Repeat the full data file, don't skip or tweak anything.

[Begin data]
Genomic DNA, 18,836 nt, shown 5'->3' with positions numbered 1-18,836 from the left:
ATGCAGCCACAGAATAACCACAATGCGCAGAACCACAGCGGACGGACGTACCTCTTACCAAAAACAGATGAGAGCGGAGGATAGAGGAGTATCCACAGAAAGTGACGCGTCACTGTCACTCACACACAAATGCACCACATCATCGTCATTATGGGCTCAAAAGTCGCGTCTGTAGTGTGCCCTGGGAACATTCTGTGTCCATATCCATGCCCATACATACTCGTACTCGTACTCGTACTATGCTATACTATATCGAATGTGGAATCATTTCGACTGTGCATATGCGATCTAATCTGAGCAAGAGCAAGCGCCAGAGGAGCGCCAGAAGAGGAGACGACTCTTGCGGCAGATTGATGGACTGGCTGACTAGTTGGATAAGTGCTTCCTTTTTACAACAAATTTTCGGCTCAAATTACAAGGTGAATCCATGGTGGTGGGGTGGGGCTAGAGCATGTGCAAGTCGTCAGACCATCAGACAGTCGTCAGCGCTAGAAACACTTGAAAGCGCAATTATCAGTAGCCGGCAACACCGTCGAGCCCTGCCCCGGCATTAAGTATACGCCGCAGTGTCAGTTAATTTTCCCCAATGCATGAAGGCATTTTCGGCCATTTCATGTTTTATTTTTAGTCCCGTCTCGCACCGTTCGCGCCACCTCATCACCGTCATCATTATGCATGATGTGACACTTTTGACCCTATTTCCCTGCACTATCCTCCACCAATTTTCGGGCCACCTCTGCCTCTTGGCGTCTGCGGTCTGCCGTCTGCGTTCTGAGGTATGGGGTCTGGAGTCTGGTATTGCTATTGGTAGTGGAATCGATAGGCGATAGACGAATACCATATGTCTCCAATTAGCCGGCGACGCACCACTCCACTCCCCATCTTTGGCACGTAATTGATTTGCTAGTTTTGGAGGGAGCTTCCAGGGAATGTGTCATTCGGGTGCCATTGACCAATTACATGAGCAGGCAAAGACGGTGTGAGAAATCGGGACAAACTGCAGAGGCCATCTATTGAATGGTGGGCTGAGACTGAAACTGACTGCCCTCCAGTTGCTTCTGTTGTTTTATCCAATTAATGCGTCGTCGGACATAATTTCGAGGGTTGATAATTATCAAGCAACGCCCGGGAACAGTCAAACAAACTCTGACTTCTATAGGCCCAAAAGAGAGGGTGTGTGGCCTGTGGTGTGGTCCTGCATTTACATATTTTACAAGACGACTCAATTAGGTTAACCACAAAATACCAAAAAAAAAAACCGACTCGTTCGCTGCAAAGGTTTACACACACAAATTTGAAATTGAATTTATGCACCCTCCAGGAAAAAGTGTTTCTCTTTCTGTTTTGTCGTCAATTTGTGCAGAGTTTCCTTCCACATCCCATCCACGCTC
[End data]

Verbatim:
Genomic DNA, 18,836 nt, shown 5'->3' with positions numbered 1-18,836 from the left:
ATGCAGCCACAGAATAACCACAATGCGCAGAACCACAGCGGACGGACGTACCTCTTACCAAAAACAGATGAGAGCGGAGGATAGAGGAGTATCCACAGAAAGTGACGCGTCACTGTCACTCACACACAAATGCACCACATCATCGTCATTATGGGCTCAAAAGTCGCGTCTGTAGTGTGCCCTGGGAACATTCTGTGTCCATATCCATGCCCATACATACTCGTACTCGTACTCGTACTATGCTATACTATATCGAATGTGGAATCATTTCGACTGTGCATATGCGATCTAATCTGAGCAAGAGCAAGCGCCAGAGGAGCGCCAGAAGAGGAGACGACTCTTGCGGCAGATTGATGGACTGGCTGACTAGTTGGATAAGTGCTTCCTTTTTACAACAAATTTTCGGCTCAAATTACAAGGTGAATCCATGGTGGTGGGGTGGGGCTAGAGCATGTGCAAGTCGTCAGACCATCAGACAGTCGTCAGCGCTAGAAACACTTGAAAGCGCAATTATCAGTAGCCGGCAACACCGTCGAGCCCTGCCCCGGCATTAAGTATACGCCGCAGTGTCAGTTAATTTTCCCCAATGCATGAAGGCATTTTCGGCCATTTCATGTTTTATTTTTAGTCCCGTCTCGCACCGTTCGCGCCACCTCATCACCGTCATCATTATGCATGATGTGACACTTTTGACCCTATTTCCCTGCACTATCCTCCACCAATTTTCGGGCCACCTCTGCCTCTTGGCGTCTGCGGTCTGCCGTCTGCGTTCTGAGGTATGGGGTCTGGAGTCTGGTATTGCTATTGGTAGTGGAATCGATAGGCGATAGACGAATACCATATGTCTCCAATTAGCCGGCGACGCACCACTCCACTCCCCATCTTTGGCACGTAATTGATTTGCTAGTTTTGGAGGGAGCTTCCAGGGAATGTGTCATTCGGGTGCCATTGACCAATTACATGAGCAGGCAAAGACGGTGTGAGAAATCGGGACAAACTGCAGAGGCCATCTATTGAATGGTGGGCTGAGACTGAAACTGACTGCCCTCCAGTTGCTTCTGTTGTTTTATCCAATTAATGCGTCGTCGGACATAATTTCGAGGGTTGATAATTATCAAGCAACGCCCGGGAACAGTCAAACAAACTCTGACTTCTATAGGCCCAAAAGAGAGGGTGTGTGGCCTGTGGTGTGGTCCTGCATTTACATATTTTACAAGACGACTCAATTAGGTTAACCACAAAATACCAAAAAAAAAAACCGACTCGTTCGCTGCAAAGGTTTACACACACAAATTTGAAATTGAATTTATGCACCCTCCAGGAAAAAGTGTTTCTCTTTCTGTTTTGTCGTCAATTTGTGCAGAGTTTCCTTCCACATCCCATCCACGCTC